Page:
Chapter X, Roberts’ ‘Private Kitchens, Public Cooking’ also provides a cogent critique of the home and the female existence within it. Advertising between the 1920s-1950s saw ‘pictures abound of women/wives serving meals to their brightly expectant families’ (p.106). Picture Madmen’s Betty Draper serving up a freshly baked pie in an outfit that could neither be defined as either an apron or a dress.
But the reality of the private (home) kitchen in not always a domestic idyll. As Roberts notes, whilst cooking itself might be a pleasurable activity, all that comes with it is hard and often demoralising work. Here we come to the alternative idea of ‘community feeding’. Forming a part of the war effort, Community Feeding (renamed ‘British Restaurants’ for Churchill’s fear that community feeding was an odious suggestion, indicative of ‘communism and the workhouse’ – p.109) adopted a utilitarian approach to domestic chores: ‘simple meals and simple prices’. They essentially acted as community cafes, usually containing women serving hot meals to local residents and families.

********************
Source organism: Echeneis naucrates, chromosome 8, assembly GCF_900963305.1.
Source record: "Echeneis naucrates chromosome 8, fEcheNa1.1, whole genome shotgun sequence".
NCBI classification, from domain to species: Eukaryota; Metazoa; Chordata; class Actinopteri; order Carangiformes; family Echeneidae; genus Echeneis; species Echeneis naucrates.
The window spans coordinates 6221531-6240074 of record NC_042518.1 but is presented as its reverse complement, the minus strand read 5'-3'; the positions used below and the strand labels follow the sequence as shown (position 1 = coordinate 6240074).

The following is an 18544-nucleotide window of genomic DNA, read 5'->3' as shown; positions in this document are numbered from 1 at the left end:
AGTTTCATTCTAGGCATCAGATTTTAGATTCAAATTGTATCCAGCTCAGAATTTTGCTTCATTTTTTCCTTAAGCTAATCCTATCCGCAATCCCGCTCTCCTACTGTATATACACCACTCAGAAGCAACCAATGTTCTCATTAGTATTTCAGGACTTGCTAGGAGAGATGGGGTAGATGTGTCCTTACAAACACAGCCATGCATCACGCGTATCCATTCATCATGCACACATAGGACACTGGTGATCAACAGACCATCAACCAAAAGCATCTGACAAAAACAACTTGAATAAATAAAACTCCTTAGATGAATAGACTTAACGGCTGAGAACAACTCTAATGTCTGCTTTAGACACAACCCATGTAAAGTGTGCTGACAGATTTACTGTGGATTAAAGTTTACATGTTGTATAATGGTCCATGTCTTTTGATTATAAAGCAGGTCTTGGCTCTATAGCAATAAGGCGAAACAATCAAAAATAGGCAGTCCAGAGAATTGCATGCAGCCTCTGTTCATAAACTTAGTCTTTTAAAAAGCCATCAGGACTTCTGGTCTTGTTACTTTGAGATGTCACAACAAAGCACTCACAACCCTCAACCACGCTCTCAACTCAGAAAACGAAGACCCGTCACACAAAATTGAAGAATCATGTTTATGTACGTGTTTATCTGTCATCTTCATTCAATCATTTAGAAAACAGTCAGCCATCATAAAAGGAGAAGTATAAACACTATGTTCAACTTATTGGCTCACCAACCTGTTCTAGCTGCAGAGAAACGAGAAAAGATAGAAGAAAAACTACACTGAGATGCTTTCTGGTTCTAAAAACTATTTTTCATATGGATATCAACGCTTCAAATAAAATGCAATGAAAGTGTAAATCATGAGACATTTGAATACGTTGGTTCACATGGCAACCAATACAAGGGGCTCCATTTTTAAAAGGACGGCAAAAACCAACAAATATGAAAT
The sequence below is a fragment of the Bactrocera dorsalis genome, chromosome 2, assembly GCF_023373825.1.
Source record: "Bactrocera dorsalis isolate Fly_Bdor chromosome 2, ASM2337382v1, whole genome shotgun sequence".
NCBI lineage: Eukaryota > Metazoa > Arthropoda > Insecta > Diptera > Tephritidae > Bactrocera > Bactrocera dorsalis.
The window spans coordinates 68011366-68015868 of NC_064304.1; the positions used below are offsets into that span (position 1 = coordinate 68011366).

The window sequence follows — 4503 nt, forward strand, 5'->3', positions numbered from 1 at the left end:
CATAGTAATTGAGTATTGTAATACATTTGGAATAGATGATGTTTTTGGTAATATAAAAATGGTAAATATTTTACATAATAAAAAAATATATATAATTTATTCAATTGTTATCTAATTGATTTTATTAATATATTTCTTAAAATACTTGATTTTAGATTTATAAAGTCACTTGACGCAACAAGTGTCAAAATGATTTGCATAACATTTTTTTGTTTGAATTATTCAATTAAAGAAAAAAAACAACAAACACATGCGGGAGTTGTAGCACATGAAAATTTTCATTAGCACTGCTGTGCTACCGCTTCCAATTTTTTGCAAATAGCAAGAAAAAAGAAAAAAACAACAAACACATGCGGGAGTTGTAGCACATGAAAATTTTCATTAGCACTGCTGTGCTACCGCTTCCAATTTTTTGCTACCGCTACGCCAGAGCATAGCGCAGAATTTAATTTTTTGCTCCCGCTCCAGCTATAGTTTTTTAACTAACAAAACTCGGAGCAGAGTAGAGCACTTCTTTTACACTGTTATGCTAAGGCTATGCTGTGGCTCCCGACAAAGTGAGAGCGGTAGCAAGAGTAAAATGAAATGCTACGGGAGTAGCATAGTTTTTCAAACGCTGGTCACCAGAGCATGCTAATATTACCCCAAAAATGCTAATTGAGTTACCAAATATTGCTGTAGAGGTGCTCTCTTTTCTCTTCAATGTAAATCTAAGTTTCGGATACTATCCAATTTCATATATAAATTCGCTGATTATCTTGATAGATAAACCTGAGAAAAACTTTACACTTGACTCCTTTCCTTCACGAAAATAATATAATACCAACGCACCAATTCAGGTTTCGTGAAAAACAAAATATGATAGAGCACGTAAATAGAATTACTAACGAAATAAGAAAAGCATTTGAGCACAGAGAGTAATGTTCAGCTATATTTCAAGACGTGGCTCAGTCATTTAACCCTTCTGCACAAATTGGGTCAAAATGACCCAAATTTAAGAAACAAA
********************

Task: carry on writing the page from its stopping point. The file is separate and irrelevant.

Although the state-supported British Restaurants later declined and might not be defined as a ‘revolutionary endeavour’ in women’s liberation, the experiment ‘combined an approach to issues of poverty and malnutrition with an implicit challenge to women’s unpaid labour in the home’ (p.118). Since, community cooking and housing has struggled to find a place within the British psyche. Alongside the home and the family, cooking has been traditionally regarded as a private activity to be performed by women.
However, these experiments in communalism – also evident in the cooperative housing movements and collective rent strikes of the twentieth century – are vital in for any leftist feminist movement, producing a vision of genuine liberation. We can read the book therefore as an educative tool in community organising, situating the female struggle within it. As welfare provision continues to disintegrate and the cost-of-living crises mount, alternative forms of local community activism, predicated on solidarity, will be more expedient than ever.